GALLERY: Light planes flipped over as hailstorm batters Brisbane
Planes were flipped and roofs ripped off when hail and powerful winds tore through Australia’s east coast, leaving a damage bill of more than A$100 million (S$111 million).
The storm, which officials said was one of the worst seen in the country and the strongest to hit the city of Brisbane in three decades, rained hailstones the size of tennis balls on cars and buildings late on Thursday.
Streets were flooded and 39 people injured.
Gusts of up to 140kmh, as strong as a Category Two cyclone, also uprooted trees and brought down power lines.
In one of the more dramatic scenes, at least four light planes were flipped over at Archerfield Airport, 11km from Brisbane’s central business district.
“It looks like the apocalypse,” one resident of an apartment building that had its metal roof wrenched off by the storm and blown more than 100m told reporters.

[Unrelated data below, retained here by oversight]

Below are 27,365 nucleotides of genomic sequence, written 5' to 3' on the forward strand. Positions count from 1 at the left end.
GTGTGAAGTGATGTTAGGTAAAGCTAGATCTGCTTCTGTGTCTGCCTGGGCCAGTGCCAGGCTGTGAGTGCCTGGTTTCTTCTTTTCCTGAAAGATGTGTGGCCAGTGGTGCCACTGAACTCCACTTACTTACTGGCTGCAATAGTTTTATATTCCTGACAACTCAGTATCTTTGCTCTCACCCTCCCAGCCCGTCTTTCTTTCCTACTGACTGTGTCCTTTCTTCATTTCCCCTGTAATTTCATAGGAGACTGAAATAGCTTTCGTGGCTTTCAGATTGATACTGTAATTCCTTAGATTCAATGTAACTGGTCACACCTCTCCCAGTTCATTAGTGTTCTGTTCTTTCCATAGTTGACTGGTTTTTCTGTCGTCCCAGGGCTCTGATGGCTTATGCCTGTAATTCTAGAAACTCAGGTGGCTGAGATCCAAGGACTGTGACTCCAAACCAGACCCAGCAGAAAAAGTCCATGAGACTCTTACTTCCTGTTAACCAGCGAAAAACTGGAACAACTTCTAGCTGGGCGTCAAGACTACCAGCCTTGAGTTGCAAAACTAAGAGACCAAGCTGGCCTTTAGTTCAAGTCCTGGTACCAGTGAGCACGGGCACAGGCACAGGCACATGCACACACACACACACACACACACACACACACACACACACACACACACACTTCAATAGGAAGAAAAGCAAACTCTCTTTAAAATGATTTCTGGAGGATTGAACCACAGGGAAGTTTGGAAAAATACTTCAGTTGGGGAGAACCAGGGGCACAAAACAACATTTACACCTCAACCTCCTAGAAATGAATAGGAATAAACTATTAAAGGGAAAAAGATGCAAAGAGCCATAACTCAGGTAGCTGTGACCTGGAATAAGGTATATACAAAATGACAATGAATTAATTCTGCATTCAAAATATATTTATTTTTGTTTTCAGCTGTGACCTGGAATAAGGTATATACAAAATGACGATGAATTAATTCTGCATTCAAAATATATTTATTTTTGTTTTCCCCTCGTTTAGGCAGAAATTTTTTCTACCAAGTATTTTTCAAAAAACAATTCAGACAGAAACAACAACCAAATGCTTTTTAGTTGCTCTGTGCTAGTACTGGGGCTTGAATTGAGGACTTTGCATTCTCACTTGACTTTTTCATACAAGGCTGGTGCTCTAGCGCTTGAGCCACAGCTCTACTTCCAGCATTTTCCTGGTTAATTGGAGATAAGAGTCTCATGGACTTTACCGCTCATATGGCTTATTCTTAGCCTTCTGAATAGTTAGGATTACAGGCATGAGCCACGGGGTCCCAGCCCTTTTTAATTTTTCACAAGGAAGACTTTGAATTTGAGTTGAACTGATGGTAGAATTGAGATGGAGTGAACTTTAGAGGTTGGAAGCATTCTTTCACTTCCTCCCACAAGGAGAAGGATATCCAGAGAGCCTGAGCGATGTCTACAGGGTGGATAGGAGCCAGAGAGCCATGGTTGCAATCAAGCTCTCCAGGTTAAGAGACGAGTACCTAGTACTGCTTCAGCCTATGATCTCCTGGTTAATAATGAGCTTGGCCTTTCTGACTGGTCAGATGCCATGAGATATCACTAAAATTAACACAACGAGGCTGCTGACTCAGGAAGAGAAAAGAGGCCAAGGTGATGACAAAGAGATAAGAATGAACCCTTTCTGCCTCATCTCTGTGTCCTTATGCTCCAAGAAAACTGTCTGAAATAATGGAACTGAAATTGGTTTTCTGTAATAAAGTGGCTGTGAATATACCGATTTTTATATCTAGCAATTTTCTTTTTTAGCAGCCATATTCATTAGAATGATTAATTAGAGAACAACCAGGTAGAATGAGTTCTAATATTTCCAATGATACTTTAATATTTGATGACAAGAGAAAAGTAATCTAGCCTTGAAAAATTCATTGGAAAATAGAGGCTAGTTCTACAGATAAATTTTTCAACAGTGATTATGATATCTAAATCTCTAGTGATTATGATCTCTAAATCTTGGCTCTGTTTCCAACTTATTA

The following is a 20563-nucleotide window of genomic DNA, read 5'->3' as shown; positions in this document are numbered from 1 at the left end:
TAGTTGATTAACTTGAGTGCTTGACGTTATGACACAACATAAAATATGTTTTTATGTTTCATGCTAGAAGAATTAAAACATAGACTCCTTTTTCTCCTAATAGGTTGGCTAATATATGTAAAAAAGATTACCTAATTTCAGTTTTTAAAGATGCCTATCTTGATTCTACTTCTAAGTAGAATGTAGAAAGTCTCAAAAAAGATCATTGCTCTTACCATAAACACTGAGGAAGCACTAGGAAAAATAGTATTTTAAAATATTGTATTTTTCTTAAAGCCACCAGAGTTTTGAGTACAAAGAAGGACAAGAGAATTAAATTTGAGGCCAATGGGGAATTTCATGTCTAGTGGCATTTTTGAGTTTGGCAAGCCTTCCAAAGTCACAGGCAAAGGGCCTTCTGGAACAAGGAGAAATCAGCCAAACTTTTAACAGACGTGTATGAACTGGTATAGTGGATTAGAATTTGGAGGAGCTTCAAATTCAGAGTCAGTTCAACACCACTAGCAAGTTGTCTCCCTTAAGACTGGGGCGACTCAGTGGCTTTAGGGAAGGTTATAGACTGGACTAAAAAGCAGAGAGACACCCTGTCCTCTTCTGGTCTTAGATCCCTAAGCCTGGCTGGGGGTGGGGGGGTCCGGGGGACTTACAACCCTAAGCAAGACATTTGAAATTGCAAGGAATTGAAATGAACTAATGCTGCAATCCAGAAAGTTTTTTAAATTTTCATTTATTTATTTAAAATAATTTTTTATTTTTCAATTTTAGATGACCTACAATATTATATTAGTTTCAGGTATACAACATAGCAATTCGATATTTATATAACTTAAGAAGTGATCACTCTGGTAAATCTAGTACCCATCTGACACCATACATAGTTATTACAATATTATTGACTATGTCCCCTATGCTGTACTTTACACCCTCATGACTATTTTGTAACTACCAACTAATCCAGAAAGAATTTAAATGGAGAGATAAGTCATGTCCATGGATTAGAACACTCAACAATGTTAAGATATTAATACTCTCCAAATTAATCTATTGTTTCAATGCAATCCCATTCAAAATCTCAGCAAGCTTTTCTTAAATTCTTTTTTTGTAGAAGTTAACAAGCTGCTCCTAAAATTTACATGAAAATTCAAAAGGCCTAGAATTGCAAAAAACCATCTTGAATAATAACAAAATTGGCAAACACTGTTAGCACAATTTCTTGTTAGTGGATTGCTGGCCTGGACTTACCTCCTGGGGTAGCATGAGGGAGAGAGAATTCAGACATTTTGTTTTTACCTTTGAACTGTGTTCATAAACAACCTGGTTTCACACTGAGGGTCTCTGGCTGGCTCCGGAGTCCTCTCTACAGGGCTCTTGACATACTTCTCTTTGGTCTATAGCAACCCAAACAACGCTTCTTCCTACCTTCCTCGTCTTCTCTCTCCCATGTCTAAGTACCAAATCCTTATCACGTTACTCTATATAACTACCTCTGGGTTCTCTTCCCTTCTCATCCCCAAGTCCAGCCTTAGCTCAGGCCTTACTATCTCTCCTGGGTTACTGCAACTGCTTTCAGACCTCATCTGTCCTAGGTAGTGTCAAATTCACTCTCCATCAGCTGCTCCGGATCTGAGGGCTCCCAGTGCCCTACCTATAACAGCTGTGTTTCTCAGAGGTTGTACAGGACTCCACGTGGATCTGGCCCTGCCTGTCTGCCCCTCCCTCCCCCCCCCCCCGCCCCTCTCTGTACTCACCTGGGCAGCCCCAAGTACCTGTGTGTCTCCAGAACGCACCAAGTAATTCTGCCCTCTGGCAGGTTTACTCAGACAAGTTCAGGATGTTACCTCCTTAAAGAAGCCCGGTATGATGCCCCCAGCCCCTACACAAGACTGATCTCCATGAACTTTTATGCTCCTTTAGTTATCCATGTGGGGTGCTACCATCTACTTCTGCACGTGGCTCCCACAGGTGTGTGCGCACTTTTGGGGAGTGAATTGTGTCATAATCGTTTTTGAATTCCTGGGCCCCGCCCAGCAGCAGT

Another Brisbane resident said the hailstones were travelling “like bullets”.
“My daughter was crying. It was like a freight train coming straight at you, just like a roar, it was that loud,” Mr John Arthur told national radio. “The size of the hailstones were decimating everything in its path.”
Queensland Premier Campbell Newman said it was the “biggest storm that has hit Brisbane since 1985” but was grateful no one was seriously hurt.
“It was a terrible storm, but thankfully no one’s been seriously injured or worse,” he told ABC radio.